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The 'Blue Gym': What can blue space do for you and what can you do for blue space?
White, M.P.; Pahl, S.; Wheeler, B.W.; Fleming, L.E.F.; Depledge, M.H. (2016). The 'Blue Gym': What can blue space do for you and what can you do for blue space? J. Mar. Biol. Ass. U.K. 96(1): 5-12.
In: Journal of the Marine Biological Association of the United Kingdom. Cambridge University Press/Marine Biological Association of the United Kingdom: Cambridge. ISSN 0025-3154; e-ISSN 1469-7769, more
Related to:
Thorndyke, M.; McGowan, F.; Fleming, L.; Solo-Gabriele, H. (Ed.) (2016). Oceans and Human Health. Journal of the Marine Biological Association of the United Kingdom, 96(1). Cambridge University Press: Cambridge. 216 pp., more
Peer reviewed article  

Available in  Authors 

Author keywords
    Blue space, Health and well-being, Pro-marine behaviours

Authors  Top 
  • White, M.P.
  • Pahl, S.
  • Wheeler, B.W.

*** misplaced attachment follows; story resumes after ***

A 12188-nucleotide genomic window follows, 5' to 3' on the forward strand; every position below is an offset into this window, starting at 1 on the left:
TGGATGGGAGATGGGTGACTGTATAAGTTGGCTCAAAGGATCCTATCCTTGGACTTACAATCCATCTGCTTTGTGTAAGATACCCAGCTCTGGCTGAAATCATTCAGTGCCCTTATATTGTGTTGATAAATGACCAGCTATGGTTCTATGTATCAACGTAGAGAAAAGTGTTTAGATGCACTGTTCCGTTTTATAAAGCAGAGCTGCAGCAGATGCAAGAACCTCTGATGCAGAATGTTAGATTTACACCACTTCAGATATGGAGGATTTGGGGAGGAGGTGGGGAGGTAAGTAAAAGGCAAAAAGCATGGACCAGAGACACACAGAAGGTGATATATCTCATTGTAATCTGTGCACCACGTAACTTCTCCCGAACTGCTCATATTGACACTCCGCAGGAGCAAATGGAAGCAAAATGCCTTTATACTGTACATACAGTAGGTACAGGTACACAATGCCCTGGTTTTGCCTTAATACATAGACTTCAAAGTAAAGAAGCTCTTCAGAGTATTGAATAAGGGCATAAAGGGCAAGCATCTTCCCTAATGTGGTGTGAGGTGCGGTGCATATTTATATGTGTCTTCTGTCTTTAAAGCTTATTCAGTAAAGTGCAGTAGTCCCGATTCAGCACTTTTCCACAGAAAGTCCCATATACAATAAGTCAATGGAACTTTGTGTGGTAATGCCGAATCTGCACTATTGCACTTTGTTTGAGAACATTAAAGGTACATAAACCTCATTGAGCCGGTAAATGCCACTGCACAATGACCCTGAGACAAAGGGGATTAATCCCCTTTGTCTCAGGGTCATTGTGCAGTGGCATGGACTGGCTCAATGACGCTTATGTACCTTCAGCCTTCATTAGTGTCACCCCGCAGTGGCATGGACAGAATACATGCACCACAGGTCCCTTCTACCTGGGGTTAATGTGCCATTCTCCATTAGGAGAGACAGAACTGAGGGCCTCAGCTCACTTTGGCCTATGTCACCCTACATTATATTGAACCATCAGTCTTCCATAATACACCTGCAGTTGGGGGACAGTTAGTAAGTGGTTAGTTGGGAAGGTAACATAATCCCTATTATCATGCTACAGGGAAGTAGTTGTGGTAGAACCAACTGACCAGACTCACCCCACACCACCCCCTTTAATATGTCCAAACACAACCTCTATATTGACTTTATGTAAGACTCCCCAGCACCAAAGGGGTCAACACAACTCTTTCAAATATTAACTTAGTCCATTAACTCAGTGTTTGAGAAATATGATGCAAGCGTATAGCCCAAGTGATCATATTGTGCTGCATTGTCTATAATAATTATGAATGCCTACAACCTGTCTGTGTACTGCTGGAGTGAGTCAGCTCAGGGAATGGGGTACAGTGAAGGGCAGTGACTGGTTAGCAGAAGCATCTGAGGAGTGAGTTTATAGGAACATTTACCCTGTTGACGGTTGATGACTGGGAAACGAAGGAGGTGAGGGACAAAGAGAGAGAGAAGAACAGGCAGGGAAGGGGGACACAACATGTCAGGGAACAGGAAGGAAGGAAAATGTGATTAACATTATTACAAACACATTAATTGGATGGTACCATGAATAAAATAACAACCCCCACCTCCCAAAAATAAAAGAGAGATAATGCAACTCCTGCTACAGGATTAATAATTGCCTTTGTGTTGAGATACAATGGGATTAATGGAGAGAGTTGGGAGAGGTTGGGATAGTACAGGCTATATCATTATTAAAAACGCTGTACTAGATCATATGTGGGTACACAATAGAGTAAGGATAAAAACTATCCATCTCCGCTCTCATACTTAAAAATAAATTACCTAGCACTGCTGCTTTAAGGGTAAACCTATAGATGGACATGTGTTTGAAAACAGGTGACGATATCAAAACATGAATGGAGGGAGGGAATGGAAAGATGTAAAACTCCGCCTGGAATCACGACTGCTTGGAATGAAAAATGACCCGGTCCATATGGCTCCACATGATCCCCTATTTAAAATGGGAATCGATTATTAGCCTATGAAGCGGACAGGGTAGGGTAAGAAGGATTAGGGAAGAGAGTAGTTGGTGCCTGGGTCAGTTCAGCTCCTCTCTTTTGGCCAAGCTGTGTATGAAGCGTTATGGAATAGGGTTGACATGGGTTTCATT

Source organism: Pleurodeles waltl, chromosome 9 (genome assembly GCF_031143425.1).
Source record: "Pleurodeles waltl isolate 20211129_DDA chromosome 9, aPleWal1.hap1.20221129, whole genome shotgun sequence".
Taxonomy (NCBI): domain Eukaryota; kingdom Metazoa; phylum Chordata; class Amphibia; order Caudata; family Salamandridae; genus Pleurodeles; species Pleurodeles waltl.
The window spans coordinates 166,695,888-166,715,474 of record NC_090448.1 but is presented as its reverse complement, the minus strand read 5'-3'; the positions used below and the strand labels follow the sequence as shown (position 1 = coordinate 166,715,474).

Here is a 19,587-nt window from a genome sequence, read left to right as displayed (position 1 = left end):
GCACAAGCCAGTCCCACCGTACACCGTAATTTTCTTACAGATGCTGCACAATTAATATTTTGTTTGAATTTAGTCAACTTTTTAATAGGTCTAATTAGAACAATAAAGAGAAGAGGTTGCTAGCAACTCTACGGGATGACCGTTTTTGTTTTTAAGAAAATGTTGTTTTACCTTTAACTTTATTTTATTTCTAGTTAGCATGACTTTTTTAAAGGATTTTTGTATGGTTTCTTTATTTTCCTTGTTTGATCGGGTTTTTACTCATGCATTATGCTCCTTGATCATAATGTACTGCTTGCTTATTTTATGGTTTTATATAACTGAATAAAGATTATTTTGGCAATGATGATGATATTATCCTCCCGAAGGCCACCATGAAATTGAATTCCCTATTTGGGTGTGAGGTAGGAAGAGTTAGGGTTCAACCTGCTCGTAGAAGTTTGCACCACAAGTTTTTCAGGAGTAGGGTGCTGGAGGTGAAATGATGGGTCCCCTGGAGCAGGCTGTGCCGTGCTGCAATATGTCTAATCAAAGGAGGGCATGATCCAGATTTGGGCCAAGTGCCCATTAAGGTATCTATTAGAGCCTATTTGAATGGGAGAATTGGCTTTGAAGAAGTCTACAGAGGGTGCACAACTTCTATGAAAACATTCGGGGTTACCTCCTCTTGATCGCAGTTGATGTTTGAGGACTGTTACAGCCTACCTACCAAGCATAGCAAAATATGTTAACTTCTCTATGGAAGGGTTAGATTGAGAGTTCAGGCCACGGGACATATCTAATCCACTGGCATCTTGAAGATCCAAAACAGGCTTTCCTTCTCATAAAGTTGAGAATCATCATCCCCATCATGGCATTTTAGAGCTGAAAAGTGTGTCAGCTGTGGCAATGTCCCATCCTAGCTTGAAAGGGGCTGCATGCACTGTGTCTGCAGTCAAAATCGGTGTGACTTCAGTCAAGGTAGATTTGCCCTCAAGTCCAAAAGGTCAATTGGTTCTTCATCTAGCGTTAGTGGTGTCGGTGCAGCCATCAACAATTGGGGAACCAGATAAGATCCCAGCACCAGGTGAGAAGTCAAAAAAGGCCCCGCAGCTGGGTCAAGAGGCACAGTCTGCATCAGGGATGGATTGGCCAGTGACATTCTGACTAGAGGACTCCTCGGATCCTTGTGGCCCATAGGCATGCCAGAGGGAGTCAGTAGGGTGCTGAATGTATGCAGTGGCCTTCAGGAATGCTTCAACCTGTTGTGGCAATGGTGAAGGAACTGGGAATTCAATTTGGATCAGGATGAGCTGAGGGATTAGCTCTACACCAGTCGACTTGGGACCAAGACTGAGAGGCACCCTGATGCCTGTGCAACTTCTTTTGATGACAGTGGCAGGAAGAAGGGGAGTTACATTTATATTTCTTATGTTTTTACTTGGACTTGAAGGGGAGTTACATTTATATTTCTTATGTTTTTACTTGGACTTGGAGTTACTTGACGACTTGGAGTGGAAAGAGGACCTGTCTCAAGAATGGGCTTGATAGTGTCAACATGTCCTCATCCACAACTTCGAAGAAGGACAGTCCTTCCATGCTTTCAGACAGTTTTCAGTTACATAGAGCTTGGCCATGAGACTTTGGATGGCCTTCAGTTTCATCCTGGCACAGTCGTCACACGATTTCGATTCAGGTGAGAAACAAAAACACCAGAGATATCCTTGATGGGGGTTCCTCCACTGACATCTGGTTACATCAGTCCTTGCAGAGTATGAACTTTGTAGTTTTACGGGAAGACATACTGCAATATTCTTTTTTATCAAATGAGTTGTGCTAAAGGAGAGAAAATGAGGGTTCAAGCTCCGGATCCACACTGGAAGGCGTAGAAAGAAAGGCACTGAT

• Fleming, L.E.F.
  • Depledge, M.H.

    The Blue Gym Initiative was created in the UK in 2009 to explore: (1) whether blue space environments might be positively related to human health and well-being; and (2) whether the public could be encouraged to preserve and protect these environments. Whilst the wider initiative considers all blue spaces including inland bodies of water (e.g. lakes, rivers and canals as well as the coasts and oceans), to date the focus has been primarily on marine and coastal environments. In this paper, we provide a brief history of the Blue Gym Initiative, and outline some of the research that has emerged to date. An important early finding was the observation that individuals living near the coast are generally healthier and happier than those living inland; much subsequent work has tried to understand why this might be. More recently we have begun to focus on how to promote pro-marine behaviours (e.g. sustainable fish choice, reduction of plastic use, avoidance of littering). This strand is still very much work in progress but highlights the importance of understanding public awareness, values and attitudes and the power of visualization in communicating the marine sustainability issues. We conclude with a brief discussion of some of the implications of the findings and future research needs.

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